The Pratt & Whitney PW1100G-powered A320neo on Tuesday received joint type certification from the European Aviation Safety Agency (EASA) and the Federal Aviation Administration (FAA), clearing the way for first delivery to launch customer Qatar Airways by year-end.
EASA certification director Trevor Woods signed the European certificate and FAA Transport Airplane Directorate manager Jeffrey Duven signed the approval on behalf of the U.S. authorities. They presented the type certificates to Airbus executive vice president of engineering Charles Champion and Airbus A320neo chief engineer Pierre-Henri Brousse.
“This double seal of approval represents a great achievement for Airbus,” said Airbus president and CEO Fabrice Brégier. “It recognizes the hard work performed by all the teams at Airbus and Pratt & Whitney. It demonstrates the A320neo is meeting all requirements.”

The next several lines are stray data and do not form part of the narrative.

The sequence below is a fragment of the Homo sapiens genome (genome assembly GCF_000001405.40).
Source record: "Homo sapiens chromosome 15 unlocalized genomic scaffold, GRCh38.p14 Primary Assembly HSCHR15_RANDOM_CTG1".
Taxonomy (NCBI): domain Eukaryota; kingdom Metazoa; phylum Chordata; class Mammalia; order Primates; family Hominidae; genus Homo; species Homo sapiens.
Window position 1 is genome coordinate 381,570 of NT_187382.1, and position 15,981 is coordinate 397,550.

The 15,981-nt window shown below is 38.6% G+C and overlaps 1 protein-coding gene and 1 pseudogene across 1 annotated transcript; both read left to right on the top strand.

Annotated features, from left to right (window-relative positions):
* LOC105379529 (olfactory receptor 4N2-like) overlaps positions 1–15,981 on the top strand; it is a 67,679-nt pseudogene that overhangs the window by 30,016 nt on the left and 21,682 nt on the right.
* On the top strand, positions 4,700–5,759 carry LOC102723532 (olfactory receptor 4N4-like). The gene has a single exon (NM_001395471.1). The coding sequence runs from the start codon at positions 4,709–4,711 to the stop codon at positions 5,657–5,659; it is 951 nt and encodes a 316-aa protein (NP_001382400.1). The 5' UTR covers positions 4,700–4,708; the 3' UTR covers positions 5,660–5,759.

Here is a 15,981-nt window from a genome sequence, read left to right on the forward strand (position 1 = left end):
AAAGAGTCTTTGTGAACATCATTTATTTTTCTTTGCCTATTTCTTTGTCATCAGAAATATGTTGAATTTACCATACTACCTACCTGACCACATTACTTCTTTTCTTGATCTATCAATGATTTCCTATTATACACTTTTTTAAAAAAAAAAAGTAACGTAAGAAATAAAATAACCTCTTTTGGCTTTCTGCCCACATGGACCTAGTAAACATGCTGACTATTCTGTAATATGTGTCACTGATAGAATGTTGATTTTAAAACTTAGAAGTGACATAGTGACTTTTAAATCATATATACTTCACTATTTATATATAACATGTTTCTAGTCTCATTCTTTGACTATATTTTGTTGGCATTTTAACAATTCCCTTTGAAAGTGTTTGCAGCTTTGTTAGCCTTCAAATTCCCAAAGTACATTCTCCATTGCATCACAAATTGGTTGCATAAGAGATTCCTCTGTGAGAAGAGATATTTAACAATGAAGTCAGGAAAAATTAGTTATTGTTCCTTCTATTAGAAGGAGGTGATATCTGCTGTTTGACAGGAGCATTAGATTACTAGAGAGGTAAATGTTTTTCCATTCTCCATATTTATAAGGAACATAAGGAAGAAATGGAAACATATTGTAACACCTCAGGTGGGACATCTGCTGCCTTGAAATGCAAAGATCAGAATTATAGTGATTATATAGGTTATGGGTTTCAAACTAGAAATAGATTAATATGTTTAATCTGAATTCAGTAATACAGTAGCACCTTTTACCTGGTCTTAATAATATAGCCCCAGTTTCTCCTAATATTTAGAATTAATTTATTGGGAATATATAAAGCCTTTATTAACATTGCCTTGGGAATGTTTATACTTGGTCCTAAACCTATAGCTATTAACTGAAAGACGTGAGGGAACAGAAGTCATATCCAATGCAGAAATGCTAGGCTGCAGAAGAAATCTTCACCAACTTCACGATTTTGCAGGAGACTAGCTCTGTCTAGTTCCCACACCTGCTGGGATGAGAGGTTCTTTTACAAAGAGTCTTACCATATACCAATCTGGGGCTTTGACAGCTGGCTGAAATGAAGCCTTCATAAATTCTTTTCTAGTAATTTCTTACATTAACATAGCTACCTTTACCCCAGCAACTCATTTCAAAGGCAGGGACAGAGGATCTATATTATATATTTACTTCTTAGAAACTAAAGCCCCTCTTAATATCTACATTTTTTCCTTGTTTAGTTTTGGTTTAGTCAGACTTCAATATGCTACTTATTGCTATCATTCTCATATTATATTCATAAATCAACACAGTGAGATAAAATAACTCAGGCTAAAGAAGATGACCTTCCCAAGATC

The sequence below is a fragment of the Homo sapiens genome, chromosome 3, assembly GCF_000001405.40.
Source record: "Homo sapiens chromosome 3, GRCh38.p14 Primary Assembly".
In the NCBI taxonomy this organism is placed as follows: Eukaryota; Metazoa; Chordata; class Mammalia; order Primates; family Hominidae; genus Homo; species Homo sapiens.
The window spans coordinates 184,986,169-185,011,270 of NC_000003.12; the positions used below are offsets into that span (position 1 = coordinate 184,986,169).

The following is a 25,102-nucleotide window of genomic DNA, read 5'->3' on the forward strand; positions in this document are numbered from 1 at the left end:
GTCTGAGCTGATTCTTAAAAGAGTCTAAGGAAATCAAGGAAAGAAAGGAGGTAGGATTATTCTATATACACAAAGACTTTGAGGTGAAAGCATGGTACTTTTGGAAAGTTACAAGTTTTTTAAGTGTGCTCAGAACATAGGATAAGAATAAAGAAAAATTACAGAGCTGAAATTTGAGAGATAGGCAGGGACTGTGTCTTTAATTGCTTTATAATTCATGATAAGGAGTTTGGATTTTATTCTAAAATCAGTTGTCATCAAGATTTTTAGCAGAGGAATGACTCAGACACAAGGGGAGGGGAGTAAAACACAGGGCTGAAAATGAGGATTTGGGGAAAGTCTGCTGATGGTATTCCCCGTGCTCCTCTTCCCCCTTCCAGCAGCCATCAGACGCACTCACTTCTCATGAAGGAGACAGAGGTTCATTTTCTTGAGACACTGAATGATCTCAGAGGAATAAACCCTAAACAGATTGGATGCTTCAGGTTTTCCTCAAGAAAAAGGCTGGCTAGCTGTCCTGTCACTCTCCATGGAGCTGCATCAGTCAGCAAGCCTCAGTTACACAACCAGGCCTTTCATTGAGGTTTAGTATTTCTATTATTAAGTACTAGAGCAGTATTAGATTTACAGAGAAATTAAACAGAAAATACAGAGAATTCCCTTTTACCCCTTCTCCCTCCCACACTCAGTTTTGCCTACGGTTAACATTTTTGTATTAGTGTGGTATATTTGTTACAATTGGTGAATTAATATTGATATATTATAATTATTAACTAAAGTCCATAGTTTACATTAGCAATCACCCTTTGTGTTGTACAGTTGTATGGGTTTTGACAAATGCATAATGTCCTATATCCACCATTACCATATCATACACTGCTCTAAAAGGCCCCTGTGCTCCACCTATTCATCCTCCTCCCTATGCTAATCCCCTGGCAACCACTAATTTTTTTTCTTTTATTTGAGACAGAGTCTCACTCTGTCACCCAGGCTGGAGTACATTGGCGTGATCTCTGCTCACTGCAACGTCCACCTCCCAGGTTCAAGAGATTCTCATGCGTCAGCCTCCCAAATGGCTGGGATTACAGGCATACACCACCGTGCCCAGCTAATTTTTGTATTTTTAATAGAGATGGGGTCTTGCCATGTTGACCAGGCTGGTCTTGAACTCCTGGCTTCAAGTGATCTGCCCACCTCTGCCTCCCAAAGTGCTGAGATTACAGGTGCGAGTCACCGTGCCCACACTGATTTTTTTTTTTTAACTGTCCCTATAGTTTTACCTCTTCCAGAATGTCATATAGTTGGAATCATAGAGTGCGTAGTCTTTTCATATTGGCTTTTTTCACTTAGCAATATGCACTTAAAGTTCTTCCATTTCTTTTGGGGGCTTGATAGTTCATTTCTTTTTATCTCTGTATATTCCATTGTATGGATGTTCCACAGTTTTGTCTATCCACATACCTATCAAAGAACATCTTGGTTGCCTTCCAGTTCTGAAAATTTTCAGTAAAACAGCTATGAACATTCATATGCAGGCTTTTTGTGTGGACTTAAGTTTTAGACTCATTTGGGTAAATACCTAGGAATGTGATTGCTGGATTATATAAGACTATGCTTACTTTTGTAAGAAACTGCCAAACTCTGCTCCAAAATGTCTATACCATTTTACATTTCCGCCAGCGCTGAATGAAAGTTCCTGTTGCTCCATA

The three A320neo flight-test aircraft powered by Pratt & Whitney engines accumulated more than 1,070 flight hours during some 350 flights. Some 300 hours involved the same aircraft in an airline-like environment to ensure operational maturity at entry into service, said Airbus.
Two other A320neos—powered by CFM Leap-1A turbofans—continue to fly test missions ahead of expected certification of that variant by the middle of next year. Certification plans call for the A321neo and A319neo in both engines variants to follow.
Airbus managed to meet the year-end target for certification of the Pratt-powered A320neo despite encountering at least two engine-related problems during the past year. In early October it confirmed that one of the test engines in A320neo MSN6101 suffered “minor damage” following hot-weather trials in Al Ain in the United Arab Emirates, forcing Airbus to ground the airplane for several weeks. News of that incident came some two months after MSN6101 returned to the air following discovery of a manufacturing defect in a 10-inch-diameter retaining ring in the powerplant’s combustor section. A resulting three-month “pause” in flying forced the manufacturer to revise testing dates and modify the A320neo flight-test program to accommodate the changes. For example, anA320neo powered with Leap-1As had to undertake additional work previously earmarked for the GTF-poweredA320neos and unrelated to engine systems.
Airbus has drawn orders for more than 4,300 A320neo-family narrowbodies from 75 customers since its launch in 2010.